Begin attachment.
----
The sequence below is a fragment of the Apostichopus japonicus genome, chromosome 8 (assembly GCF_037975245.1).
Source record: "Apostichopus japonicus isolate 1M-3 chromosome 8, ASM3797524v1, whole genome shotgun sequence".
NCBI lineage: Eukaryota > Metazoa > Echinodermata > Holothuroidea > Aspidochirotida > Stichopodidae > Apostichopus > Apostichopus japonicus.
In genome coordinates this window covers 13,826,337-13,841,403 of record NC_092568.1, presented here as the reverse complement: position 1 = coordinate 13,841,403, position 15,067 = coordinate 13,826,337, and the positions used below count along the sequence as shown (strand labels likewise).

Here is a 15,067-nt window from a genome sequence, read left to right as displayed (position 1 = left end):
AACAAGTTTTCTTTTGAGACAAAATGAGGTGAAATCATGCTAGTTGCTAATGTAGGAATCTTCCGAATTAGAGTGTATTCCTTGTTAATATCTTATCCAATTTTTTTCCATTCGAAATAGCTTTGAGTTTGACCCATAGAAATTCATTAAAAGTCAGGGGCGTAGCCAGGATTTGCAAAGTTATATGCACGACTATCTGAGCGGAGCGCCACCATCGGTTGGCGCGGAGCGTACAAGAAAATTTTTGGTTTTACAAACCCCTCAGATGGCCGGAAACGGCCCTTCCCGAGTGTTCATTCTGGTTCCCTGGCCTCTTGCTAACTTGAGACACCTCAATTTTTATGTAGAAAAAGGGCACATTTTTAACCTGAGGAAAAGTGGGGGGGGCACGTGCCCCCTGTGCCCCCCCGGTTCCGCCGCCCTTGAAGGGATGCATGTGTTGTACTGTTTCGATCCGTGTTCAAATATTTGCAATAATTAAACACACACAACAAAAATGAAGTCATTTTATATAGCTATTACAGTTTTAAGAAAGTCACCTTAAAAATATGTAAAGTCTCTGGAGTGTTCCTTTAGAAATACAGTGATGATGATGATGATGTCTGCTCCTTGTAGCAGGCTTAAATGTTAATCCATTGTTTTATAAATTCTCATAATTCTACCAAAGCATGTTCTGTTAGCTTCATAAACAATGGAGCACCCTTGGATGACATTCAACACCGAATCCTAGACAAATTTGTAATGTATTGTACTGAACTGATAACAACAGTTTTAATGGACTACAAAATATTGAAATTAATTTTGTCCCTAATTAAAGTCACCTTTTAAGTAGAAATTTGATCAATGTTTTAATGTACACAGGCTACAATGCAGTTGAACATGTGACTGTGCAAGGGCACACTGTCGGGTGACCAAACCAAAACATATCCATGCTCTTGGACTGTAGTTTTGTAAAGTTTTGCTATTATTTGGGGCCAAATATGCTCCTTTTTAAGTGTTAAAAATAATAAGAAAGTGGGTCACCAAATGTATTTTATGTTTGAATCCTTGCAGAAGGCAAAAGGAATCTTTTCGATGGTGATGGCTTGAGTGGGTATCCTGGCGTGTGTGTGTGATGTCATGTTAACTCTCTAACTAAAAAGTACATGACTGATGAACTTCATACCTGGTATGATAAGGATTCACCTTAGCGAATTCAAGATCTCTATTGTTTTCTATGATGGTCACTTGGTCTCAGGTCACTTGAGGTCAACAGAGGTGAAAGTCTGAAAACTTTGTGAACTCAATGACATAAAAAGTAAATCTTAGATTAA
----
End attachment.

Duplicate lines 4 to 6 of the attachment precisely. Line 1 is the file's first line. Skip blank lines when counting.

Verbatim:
In genome coordinates this window covers 13,826,337-13,841,403 of record NC_092568.1, presented here as the reverse complement: position 1 = coordinate 13,841,403, position 15,067 = coordinate 13,826,337, and the positions used below count along the sequence as shown (strand labels likewise).

Here is a 15,067-nt window from a genome sequence, read left to right as displayed (position 1 = left end):
AACAAGTTTTCTTTTGAGACAAAATGAGGTGAAATCATGCTAGTTGCTAATGTAGGAATCTTCCGAATTAGAGTGTATTCCTTGTTAATATCTTATCCAATTTTTTTCCATTCGAAATAGCTTTGAGTTTGACCCATAGAAATTCATTAAAAGTCAGGGGCGTAGCCAGGATTTGCAAAGTTATATGCACGACTATCTGAGCGGAGCGCCACCATCGGTTGGCGCGGAGCGTACAAGAAAATTTTTGGTTTTACAAACCCCTCAGATGGCCGGAAACGGCCCTTCCCGAGTGTTCATTCTGGTTCCCTGGCCTCTTGCTAACTTGAGACACCTCAATTTTTATGTAGAAAAAGGGCACATTTTTAACCTGAGGAAAAGTGGGGGGGGCACGTGCCCCCTGTGCCCCCCCGGTTCCGCCGCCCTTGAAGGGATGCATGTGTTGTACTGTTTCGATCCGTGTTCAAATATTTGCAATAATTAAACACACACAACAAAAATGAAGTCATTTTATATAGCTATTACAGTTTTAAGAAAGTCACCTTAAAAATATGTAAAGTCTCTGGAGTGTTCCTTTAGAAATACAGTGATGATGATGATGATGTCTGCTCCTTGTAGCAGGCTTAAATGTTAATCCATTGTTTTATAAATTCTCATAATTCTACCAAAGCATGTTCTGTTAGCTTCATAAACAATGGAGCACCCTTGGATGACATTCAACACCGAATCCTAGACAAATTTGTAATGTATTGTACTGAACTGATAACAACAGTTTTAATGGACTACAAAATATTGAAATTAATTTTGTCCCTAATTAAAGTCACCTTTTAAGTAGAAATTTGATCAATGTTTTAATGTACACAGGCTACAATGCAGTTGAACATGTGACTGTGCAAGGGCACACTGTCGGGTGACCAAACCAAAACATATCCATGCTCTTGGACTGTAGTTTTGTAAAGTTTTGCTATTATTTGGGGCCAAATATGCTCCTTTTTAAGTGTTAAAAATAATAAGAAAGTGGGTCACCAAATGTATTTTATGTTTGAATCCTTGCAGAAGGCAAAAGGAATCTTTTCGATGGTGATGGCTTGAGTGGGTATCCTGGCGTGTGTGTGTGATGTCATGTTAACTCTCTAACTAAAAAGTACATGACTGATGAACTTCATACCTGGTATGATAAGGATTCACCTTAGCGAATTCAAGATCTCTATTGTTTTCTATGATGGTCACTTGGTCTCAGGTCACTTGAGGTCAACAGAGGTGAAAGTCTGAAAACTTTGTGAACTCAATGACATAAAAAGTAAATCTTAGATTAA